During the Tudor and Stuart periods, embroidered bookbindings were especially popular among the gentry for small-format books of personal devotion, including Psalms and Bibles. The majority of these were created by professional embroiderers, though they were sometimes made by their female book owners.
This 17th-century Bible is the only example of an embroidered binding in the Cathedral’s collection. The original needlework would have covered every inch of the binding, though parts have since worn away to reveal the canvas base cloth beneath.
The centre roundel on both the front and back cover appear to depict the same image of an elephant in front of a pool of water, with a palm tree behind and possibly a storm cloud in the sky, with bolts of lightning.
Very few people in 17th-century England would have had the opportunity to see an elephant. Nevertheless, the elephant as a symbol of strength, intelligence and gentleness would have been familiar. The Christian significance of the elephant was noted, among others, by Edward Topsell (c.1572-1625) in his work, The Historie of Foure-footed Beasts (1607), “There is no creature among al the Beasts of the world which hath so great and ample demonstration of the power and wisedome of almighty God as the Elephant”.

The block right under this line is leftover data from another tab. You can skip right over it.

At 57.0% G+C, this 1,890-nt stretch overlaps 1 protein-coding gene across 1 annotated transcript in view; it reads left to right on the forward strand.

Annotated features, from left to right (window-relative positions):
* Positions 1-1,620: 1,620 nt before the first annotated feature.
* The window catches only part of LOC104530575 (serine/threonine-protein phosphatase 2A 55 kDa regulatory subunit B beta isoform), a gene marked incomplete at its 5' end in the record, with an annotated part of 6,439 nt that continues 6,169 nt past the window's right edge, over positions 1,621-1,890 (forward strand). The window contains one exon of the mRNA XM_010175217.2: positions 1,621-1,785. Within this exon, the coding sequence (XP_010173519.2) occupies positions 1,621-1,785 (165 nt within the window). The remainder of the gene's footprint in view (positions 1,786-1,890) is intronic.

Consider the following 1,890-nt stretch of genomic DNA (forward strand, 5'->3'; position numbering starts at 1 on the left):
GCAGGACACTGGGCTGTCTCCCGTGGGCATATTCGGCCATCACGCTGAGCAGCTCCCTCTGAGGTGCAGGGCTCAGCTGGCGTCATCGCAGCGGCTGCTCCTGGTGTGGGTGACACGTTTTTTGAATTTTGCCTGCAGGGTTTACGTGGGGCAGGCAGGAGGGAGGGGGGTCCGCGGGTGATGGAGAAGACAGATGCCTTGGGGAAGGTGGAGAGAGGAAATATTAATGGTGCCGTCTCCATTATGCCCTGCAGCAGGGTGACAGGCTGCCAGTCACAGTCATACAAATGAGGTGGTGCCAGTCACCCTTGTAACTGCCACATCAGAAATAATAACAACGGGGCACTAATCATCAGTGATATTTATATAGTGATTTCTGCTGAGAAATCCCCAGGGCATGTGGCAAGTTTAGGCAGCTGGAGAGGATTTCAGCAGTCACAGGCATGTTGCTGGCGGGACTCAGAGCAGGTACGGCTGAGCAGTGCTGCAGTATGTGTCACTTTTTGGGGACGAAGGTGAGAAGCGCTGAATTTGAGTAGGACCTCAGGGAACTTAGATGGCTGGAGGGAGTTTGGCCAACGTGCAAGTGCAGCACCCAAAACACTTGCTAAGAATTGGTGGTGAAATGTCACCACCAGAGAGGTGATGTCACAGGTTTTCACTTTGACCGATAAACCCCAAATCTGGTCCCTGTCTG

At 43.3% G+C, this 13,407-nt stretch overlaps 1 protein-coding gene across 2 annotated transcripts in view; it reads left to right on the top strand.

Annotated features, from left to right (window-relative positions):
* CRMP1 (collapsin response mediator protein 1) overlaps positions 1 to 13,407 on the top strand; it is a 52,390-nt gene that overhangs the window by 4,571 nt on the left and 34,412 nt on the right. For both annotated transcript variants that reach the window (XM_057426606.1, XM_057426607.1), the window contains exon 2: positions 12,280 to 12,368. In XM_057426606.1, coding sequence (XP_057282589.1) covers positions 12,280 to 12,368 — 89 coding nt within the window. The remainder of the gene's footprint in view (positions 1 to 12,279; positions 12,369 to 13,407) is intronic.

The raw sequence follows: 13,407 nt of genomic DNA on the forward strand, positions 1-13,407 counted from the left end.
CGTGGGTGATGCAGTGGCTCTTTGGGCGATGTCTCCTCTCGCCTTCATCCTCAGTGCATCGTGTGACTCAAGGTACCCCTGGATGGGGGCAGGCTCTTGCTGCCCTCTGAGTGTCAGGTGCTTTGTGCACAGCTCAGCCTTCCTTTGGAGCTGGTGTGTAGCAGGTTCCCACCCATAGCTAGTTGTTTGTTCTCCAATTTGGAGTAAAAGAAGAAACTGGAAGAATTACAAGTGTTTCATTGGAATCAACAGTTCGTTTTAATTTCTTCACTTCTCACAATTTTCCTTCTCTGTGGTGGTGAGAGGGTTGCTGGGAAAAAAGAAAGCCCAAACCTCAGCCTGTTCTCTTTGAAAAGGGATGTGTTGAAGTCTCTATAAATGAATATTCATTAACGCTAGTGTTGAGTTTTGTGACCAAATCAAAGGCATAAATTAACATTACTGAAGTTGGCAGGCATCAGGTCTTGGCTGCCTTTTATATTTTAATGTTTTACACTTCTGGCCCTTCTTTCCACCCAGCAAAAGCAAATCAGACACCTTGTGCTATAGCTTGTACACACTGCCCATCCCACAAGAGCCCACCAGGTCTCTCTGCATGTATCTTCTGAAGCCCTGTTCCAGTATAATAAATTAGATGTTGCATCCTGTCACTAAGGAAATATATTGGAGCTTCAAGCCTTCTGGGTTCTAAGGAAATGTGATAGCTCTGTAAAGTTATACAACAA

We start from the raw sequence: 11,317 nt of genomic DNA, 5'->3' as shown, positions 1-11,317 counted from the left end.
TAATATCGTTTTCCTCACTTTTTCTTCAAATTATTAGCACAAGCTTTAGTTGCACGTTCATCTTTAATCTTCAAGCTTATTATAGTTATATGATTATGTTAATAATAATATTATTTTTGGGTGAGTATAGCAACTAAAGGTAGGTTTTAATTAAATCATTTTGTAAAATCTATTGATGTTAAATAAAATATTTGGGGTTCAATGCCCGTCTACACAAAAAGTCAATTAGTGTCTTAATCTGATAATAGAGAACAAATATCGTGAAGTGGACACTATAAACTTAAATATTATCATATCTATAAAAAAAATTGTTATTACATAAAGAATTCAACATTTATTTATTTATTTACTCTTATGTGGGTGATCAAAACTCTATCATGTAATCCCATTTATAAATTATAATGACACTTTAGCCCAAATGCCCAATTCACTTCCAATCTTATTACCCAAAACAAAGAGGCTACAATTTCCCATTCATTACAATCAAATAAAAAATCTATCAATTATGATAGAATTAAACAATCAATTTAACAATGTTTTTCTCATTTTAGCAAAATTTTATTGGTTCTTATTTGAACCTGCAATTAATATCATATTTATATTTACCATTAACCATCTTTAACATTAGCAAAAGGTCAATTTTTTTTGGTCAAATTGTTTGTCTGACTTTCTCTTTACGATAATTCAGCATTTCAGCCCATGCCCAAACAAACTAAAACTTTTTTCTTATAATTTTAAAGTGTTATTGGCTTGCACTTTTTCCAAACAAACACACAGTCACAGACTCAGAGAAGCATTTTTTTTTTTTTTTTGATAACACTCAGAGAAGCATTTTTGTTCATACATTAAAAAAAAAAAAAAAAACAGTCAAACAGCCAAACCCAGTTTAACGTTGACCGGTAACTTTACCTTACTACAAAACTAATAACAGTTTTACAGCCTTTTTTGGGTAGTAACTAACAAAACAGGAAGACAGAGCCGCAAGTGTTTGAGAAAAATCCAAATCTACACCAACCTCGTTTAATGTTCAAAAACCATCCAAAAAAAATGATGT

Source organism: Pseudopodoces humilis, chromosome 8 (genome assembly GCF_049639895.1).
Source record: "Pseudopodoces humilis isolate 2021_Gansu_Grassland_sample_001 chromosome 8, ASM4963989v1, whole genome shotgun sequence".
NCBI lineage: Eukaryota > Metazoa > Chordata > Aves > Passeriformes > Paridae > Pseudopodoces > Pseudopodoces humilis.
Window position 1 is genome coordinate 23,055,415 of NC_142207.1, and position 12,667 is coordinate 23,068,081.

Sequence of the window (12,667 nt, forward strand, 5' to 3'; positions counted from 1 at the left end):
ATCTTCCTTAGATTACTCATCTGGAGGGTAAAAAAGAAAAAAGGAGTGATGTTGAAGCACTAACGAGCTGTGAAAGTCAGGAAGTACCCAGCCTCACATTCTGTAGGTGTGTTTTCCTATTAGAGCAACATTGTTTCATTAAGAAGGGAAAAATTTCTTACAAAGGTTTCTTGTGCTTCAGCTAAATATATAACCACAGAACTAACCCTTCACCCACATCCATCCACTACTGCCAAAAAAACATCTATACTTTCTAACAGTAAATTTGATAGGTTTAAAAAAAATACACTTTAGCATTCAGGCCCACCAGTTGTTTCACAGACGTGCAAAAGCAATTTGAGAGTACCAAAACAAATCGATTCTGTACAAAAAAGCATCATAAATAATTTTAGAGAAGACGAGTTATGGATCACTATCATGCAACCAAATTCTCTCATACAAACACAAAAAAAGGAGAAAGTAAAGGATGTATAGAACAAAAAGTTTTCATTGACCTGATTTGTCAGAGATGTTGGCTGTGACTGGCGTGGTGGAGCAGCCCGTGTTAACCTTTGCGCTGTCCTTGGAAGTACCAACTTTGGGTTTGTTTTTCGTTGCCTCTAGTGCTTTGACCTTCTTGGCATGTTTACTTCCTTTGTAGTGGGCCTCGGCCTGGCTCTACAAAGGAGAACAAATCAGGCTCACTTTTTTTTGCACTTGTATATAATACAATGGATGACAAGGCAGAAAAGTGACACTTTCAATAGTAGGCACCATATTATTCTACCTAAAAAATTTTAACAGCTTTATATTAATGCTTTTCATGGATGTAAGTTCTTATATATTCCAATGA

Flowers – another popular subject for 17th-century embroidered bindings – feature in the surrounding compartments and on the spine. The resulting effect is a very beautiful and unique example of how books intended for their personal use of ordinary individuals could themselves be decorated and made to reflect deeper meanings.
Davenport, C. (1899) English Embroidered Bookbindings.
Pearson, D. English Book-binding Styles, 1450-1800 [see esp. page 21]
Topsell, E. (1607) The Historie of Foure-footed Beasts.